Bladder Cancer Coverage from Every Angle

ASCO 2021: Bladder-Sparing Combination Therapy Under Study in Muscle-Invasive Urothelial Cancer

By: Vanessa A. Carter, BS
Posted: Tuesday, June 8, 2021

During the 2021 American Society of Clinical Oncology (ASCO) Annual Meeting, Arjun Vasant Balar, MD, of the Perlmutter Cancer Center at NYU Langone Health, New York, and colleagues presented their safety and efficacy results with pembrolizumab plus gemcitabine and concurrent hypofractionated radiation therapy as a potential bladder-sparing treatment in muscle-invasive urothelial cancer of the bladder (Abstract 4504). In addition, the researchers concluded that this combination treatment was not only well tolerated, but the toxicity profile was consistent with that of prior monotherapy trials.

This phase II trial enrolled 54 patients with clinical stage II to stage IV, nonmetastatic muscle-invasive urothelial cancer of the bladder ineligible for or declined cystectomy. Participants received 200 mg of pembrolizumab, followed 2 to 3 weeks later with transurethral resection of bladder tumor, then whole-bladder radiotherapy with 27 mg/m2 of gemcitabine and pembrolizumab. After 12 weeks, CT, MRI, and transurethral resection of the tumor bed and cytology were performed.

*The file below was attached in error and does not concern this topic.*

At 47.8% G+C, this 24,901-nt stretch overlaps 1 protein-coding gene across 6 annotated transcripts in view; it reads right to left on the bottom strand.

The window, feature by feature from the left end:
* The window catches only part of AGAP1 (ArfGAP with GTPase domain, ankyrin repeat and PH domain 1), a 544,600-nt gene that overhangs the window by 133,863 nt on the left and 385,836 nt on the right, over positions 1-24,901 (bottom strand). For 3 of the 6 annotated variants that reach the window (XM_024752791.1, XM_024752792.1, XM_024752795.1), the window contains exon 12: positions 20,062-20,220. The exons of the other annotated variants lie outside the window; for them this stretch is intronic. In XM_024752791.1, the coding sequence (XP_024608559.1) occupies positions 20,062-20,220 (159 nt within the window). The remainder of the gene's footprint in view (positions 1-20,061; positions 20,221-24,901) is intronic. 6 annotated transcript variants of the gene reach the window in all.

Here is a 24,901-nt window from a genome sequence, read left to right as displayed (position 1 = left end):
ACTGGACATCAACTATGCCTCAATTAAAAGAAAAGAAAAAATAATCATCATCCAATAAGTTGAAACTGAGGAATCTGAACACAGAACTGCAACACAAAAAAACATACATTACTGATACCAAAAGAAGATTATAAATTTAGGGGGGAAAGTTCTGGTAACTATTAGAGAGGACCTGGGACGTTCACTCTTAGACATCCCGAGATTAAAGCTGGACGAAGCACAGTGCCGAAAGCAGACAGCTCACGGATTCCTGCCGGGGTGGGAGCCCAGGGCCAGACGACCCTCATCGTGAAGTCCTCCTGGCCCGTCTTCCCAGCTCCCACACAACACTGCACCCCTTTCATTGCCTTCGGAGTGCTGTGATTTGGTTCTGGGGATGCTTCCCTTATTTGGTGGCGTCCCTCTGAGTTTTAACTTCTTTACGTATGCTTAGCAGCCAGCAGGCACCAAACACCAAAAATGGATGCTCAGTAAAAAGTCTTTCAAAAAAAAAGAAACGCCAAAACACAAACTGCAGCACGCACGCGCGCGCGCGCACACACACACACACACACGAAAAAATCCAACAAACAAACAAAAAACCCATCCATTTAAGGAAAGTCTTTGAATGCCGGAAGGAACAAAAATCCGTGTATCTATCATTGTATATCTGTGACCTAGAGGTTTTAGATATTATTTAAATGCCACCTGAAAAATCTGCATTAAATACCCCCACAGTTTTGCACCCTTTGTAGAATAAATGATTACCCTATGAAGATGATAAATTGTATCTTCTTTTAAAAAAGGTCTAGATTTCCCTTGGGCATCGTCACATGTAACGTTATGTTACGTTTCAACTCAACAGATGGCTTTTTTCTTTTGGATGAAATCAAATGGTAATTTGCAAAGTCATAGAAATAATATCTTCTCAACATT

The median age of patients in the safety cohort was 67 (n = 6), and the median age of patients in the efficacy cohort was 74 (n = 48). A majority of patients had clinical stage II (74%) disease, followed by stages III (22%) and IV (4%). All individuals in the safety cohort and 42 participants in the efficacy cohort completed study therapy; most of the remaining patients discontinued treatment due to toxicity.

As of January 2021, there were no recurrences in the safety cohort, but 12 recurrences were reported in the efficacy cohort. The estimated 1-year bladder-intact disease-free survival rate was 77%, and the 12-week complete response rates were 100% and 83% for the safety and efficacy cohorts, respectively.

About 35% of patients in the efficacy cohort experienced grade 3 or greater treatment-related adverse events such as urinary tract infection, colitis, bladder pain/obstruction, diarrhea, thrombocytopenia, and neutropenia. In addition, grade 3 gastrointestinal toxicity occurred in three patients, and grade 4 colonic perforation was detected in one patient.

Disclosure: For full disclosures of the study authors, visit

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